Endoscopic surgery is preferred over traditional surgery
for most cases of chronic sinusitis that require surgery. It is less invasive,
less expensive, and has a lower rate of complications.
- Endoscopic surgery may be done to remove small amounts
of bone or other material blocking the sinus openings or to remove growths
(polyps). Normally, a thin, lighted tool called an endoscope is inserted
through the nose so the doctor can see and remove whatever is blocking the
- Sinus surgery may be done when
complications of sinusitis—such as the development of pus in a sinus, infection
of the facial bones, or brain
abscess—have occurred. In this type of surgery, the
doctor makes an opening into the sinus from inside the mouth or through the
skin of the face.
What to think about
people need surgery to treat sinusitis. But you may need surgery if
ALL of these are true:
- Your doctor says that you have chronic
- You've followed what's called "maximum medical
treatment" for 4 to 6 weeks. This means that you've taken medicines and
followed home treatment for at least 4 to 6 weeks. This treatment includes
steroid nasal spray, and other prescription
- You've had a
CT scan of your sinuses after the 4 to 6 weeks of
treatment. It is very important to have the CT scan done after this treatment. Reducing the swelling and infection as
much as possible lets your doctor see what could be causing your
- The CT scan shows that something, such as nasal polyps, is keeping your
sinuses from draining as they should.
You also may need surgery if:
- You have a sinus infection caused by a
fungus. Infections caused by fungus cannot be cleared up with
- You have a serious problem such as an infection that
spreads beyond your sinuses. This is rare.
The extent of the blockage and other problems determine
how extensive your surgery will need to be. Surgery may be limited to removal
of infected tissue or small growths (polyps) inside the nose. More extensive
surgery involves removing pieces of bone to create a wider opening to allow a
sinus to drain.
Sinus surgery is always performed by an ear, nose,
and throat (ENT) specialist (also called an
|American Academy of Allergy, Asthma, and
|555 East Wells Street|
|Milwaukee, WI 53202-3823|
|Phone: ||(414) 272-6071|
|Web Address: ||www.aaaai.org|
The American Academy of Allergy, Asthma, and Immunology
publishes an excellent series of pamphlets on allergies, asthma, and related
information. It also provides physician referrals.
|American Academy of Otolaryngology—Head and Neck Surgery
|1650 Diagonal Road|
|Alexandria, VA 22314-2857|
|Phone: ||(703) 836-4444|
|Web Address: ||www.entnet.org|
The American Academy of Otolaryngology—Head and Neck
Surgery (AAO-HNS) is the world's largest organization of physicians dedicated
to the care of ear, nose, and throat (ENT) disorders. Its Web site includes
information for the general public on ENT disorders.
|Centers for Disease Control and Prevention|
|1600 Clifton Road|
|Atlanta, GA 30333|
|Phone: ||1-800-CDC-INFO (1-800-232-4636)|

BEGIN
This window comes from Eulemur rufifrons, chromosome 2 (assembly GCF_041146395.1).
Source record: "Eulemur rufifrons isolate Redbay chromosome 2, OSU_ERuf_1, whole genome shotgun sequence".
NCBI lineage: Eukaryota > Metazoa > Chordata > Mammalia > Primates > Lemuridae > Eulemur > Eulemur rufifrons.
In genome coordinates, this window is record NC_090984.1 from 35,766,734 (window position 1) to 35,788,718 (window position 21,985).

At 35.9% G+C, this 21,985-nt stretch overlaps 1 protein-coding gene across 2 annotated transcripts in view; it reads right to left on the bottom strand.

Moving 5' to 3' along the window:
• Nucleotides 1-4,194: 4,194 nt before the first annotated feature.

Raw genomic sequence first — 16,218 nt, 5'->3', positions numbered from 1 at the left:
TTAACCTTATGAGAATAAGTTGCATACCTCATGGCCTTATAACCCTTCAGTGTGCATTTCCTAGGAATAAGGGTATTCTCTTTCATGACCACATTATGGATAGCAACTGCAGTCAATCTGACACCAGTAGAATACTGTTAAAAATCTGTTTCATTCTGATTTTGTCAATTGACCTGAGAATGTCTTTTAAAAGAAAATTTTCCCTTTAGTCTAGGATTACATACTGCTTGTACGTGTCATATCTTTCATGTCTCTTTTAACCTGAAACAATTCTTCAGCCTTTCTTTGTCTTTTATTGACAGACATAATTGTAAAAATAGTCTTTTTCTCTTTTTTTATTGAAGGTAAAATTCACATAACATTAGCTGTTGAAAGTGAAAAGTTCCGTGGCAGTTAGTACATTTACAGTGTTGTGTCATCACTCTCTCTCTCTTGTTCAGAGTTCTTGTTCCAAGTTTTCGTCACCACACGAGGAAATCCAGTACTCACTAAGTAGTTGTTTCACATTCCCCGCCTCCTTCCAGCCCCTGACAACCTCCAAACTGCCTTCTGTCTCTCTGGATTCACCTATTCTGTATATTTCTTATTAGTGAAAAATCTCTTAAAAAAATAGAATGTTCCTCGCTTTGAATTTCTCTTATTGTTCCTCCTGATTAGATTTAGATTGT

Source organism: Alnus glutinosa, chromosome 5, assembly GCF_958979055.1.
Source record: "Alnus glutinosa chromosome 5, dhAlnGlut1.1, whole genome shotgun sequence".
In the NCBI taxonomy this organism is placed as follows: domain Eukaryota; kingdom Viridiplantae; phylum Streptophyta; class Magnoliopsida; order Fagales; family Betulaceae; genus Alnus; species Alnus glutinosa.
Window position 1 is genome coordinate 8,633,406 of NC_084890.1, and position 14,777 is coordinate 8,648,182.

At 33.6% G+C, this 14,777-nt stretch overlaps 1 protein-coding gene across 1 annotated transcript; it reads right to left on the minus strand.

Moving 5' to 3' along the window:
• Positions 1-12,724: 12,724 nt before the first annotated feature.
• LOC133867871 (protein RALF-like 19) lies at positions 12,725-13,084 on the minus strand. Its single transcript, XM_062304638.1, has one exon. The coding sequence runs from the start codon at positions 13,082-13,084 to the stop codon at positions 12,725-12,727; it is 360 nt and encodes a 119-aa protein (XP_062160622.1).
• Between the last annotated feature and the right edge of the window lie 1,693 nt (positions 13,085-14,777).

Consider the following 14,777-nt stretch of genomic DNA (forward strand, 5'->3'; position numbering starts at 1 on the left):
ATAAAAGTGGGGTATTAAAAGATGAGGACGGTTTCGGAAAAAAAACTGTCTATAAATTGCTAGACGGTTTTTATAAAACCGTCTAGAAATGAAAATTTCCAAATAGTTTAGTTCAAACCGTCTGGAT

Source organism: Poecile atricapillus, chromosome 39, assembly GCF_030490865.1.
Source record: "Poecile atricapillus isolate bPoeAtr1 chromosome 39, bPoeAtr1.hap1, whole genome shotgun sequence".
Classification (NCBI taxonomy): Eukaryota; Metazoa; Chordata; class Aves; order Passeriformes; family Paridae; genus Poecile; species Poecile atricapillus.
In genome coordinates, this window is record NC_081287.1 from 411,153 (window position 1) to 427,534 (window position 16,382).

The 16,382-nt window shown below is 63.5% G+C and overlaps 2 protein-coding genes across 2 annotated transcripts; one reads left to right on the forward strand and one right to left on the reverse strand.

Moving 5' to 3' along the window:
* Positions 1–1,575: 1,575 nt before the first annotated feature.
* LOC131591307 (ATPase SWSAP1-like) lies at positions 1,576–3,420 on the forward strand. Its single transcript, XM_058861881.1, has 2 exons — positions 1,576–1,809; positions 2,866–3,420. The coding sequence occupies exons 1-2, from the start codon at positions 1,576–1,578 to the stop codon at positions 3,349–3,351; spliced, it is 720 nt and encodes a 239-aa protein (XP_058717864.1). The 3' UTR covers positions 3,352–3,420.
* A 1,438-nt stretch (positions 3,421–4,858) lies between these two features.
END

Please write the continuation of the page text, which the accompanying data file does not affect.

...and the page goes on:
|Web Address: ||www.cdc.gov/getsmart|
The Get Smart Web site at the Centers for Disease Control and Prevention (CDC) provides information for both consumers and health professionals on the appropriate use of antibiotics. The website explains the dangers of inappropriate use of antibiotics and gives tips on actions people can take to feel better if they have an infection that cannot be helped by antibiotics. Some materials are available in English and in Spanish.
|KidsHealth for Parents, Children, and
|Nemours Home Office|
|10140 Centurion Parkway|
|Jacksonville, FL 32256|
|Phone: ||(904) 697-4100|
|Web Address: ||www.kidshealth.org|
This website is sponsored by the Nemours Foundation. It
has a wide range of information about children's health—from allergies and
diseases to normal growth and development (birth to adolescence). This website
offers separate areas for kids, teens, and parents, each providing
age-appropriate information that the child or parent can understand. You can
sign up to get weekly emails about your area of interest.
|National Institute of Allergy and Infectious Diseases
(NIAID), National Institutes of Health|
|NIAID Office of Communications and Government Relations|
|6610 Rockledge Drive, MSC 6612|
|Bethesda, MD 20892-6612|
|Phone: ||1-866-284-4107 toll-free|
|Phone: ||(301) 496-5717|
|Fax: ||(301) 402-3573|
|Web Address: ||www.niaid.nih.gov|
The National Institute of Allergy and Infectious
Diseases conducts research and provides consumer information on infectious and
- Allergic Rhinitis
- Blocked Tear Ducts: Causes in Adults
- Quick Tips: Giving Over-the-Counter Medicines to Children
- Respiratory Problems, Age 11 and Younger
- Respiratory Problems, Age 12 and Older
- Sore Throat and Other Throat Problems
- Using Antibiotics Wisely
Ah-See K (2011). Sinusitis (acute), search date June 2011. Online version of BMJ Clinical Evidence. Also available online: http://www.clinicalevidence.com.
Other Works Consulted
Chow AW, et al. (2012). IDSA clinical practice guideline for acute
bacterial rhinosinusitis in children and adults. Clinical Infectious Diseases, 54(8): e72–e112.
Rosenfeld R, Andes D et al (2007). Clinical practice
guideline: Adult sinusitis. 137:S1-S31 Otolaryngology—Head and Neck Surgery. 137:S1-S31
Rubin MA, et al. (2012). Pharyngitis, sinusitis, otitis, and other upper respiratory tract infections. In DL Longo et al., eds., Harrison's Principles of Internal Medicine, 18th ed., vol. 1, pp. 255–267. New York: McGraw-Hill.
|By: ||Healthwise Staff ||Last Revised: July 16, 2013|
|Medical Review: ||Patrice Burgess, MD - Family Medicine|
Donald R. Mintz, MD - Otolaryngology